The Securities and Exchange Commission accused three former Netflix Inc. software engineers and two others on Wednesday of engaging in an insider trading conspiracy that profited the group by more than $3 million.
According to a lawsuit filed in federal court in Seattle, the group used nonpublic information regarding the expansion of Netflix’s NFLX subscriber base — a crucial statistic on Wall Street for assessing the company’s prospects — to purchase and sell Netflix shares between July 2016 and July 2019.
Former Netflix software engineer Sung-Mo “Jay” Jun reportedly ran the insider trading ring, gaining access to subscriber growth statistics and sharing it with his brother Joon Mo Jun and buddy Jun-woo Chon so they could trade Netflix stocks ahead of earnings releases. According to the lawsuit, when Jun departed Netflix, he relied on another Netflix insider and buddy, Ayden Lee, to provide him with the information.
According to the US regulator, when Sung-Mo Jun departed Netflix in 2017, he received secret subscriber growth statistics from another corporate insider, Ayden Lee. Before Netflix’s earnings releases in 2019, he traded himself and tipped his buddies.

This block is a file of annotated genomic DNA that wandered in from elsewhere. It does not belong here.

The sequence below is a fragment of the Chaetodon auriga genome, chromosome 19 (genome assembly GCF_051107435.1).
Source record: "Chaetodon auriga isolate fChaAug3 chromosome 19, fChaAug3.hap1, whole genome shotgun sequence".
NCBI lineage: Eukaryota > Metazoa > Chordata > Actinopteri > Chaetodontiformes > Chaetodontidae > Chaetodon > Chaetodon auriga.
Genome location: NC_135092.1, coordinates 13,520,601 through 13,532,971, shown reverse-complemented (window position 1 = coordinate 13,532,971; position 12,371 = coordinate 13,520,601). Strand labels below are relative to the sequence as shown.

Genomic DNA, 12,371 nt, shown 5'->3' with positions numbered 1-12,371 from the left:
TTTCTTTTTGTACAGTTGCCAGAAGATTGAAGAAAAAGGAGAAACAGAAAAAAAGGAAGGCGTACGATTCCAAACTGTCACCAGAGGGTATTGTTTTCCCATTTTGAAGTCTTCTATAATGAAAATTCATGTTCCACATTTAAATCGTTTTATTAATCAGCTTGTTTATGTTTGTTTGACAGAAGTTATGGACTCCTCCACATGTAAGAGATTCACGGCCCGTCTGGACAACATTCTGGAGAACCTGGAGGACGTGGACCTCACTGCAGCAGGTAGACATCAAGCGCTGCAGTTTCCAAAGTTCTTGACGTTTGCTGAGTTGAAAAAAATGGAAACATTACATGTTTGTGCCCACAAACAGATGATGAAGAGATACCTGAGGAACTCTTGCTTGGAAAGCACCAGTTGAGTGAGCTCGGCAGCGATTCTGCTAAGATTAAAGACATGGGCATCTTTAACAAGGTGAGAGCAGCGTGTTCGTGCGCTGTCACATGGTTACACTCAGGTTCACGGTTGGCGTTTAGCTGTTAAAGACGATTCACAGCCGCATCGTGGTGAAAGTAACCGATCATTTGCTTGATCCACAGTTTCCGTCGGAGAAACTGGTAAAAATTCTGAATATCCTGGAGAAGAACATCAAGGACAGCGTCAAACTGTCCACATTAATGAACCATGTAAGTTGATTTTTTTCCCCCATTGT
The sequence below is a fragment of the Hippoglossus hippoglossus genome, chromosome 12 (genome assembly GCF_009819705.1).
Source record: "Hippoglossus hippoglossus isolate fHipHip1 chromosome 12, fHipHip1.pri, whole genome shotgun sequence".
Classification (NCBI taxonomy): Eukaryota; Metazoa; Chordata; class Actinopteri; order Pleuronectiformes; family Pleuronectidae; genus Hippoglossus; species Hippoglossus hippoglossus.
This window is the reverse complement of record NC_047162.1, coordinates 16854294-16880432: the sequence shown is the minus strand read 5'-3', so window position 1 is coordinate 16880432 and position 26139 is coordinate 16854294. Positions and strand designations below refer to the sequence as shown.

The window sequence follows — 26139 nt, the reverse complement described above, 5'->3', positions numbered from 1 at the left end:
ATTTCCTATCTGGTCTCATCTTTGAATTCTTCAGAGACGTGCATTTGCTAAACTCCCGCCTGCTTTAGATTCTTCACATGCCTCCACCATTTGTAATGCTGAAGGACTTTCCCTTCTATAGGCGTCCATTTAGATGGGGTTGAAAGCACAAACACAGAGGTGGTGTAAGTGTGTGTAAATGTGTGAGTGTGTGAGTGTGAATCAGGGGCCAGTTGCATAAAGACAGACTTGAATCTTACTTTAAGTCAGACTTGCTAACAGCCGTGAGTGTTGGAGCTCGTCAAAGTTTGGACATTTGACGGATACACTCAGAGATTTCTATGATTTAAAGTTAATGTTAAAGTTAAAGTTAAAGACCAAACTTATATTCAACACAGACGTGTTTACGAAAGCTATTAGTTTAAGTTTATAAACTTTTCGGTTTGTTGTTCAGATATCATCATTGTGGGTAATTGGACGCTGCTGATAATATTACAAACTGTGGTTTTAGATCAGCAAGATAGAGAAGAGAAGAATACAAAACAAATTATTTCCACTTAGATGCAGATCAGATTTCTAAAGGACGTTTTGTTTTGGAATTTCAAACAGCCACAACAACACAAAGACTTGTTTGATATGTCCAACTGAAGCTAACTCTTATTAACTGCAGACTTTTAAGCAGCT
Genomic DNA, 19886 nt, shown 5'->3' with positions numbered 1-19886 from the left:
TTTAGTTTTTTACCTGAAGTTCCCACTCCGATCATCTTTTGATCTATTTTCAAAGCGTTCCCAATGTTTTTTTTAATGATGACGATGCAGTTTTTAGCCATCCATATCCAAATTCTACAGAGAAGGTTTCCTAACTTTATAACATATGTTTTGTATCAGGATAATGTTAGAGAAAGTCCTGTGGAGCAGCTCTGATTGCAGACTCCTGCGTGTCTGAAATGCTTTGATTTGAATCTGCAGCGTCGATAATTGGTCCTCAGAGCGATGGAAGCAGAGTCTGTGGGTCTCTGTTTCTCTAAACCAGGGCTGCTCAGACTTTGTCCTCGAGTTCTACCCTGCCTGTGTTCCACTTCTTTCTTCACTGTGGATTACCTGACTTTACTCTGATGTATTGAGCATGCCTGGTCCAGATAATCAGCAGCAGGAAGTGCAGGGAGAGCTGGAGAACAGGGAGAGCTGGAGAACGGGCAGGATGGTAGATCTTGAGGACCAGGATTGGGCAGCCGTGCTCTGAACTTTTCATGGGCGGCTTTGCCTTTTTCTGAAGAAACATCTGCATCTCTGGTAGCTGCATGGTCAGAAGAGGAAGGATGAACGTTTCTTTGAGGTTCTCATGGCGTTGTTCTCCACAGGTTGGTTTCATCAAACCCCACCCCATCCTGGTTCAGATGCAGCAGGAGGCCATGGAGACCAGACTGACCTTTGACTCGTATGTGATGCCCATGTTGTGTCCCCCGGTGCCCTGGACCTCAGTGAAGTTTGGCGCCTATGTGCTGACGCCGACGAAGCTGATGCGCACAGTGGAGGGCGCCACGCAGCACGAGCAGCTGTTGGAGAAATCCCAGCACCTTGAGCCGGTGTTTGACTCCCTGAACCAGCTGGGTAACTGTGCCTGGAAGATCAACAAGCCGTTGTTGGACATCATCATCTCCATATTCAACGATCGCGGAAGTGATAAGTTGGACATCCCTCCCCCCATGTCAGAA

The SEC also claims that Sung-Mo Jun’s former Netflix colleague Jae Hyeon Bae sent Joon Jun a tip based on Netflix’s membership growth data before the company’s earnings report in July 2019.
According to the lawsuit, the ring utilized encrypted messaging apps to communicate inside information and made insider transactions ahead of 13 different earnings releases.
The SEC claimed it discovered the unlawful transactions by employing data analysis techniques that can spot whether traders have implausible levels of success trading a company’s shares over time.
In a news statement, Erin E. Schneider, Director of the SEC’s San Francisco Regional Office, said, “We claim that a Netflix employee and his close friends engaged in a long-running, multimillion-dollar conspiracy to benefit off important, stolen corporate information.” “Today’s charges make every one of the scheme’s participants responsible for their involvement in the scheme.”
According to Joseph Sansone, Chief of the SEC’s Market Abuse Unit, “the defendants reportedly sought to escape discovery by using encrypted messaging programs and paying cash kickbacks.” “This case demonstrates our continuing use of advanced analytical techniques to discover, untangle, and stop harmful insider trading schemes involving numerous tippers, traders, and market events,” says the company.
The SEC filed a complaint in federal court in Seattle. According to the SEC, all of the persons except Bae have agreed to the entry of a judgement that, if authorized by the court, would prohibit each from breaching the accused provisions, with civil penalties, if any, to be determined later by the court.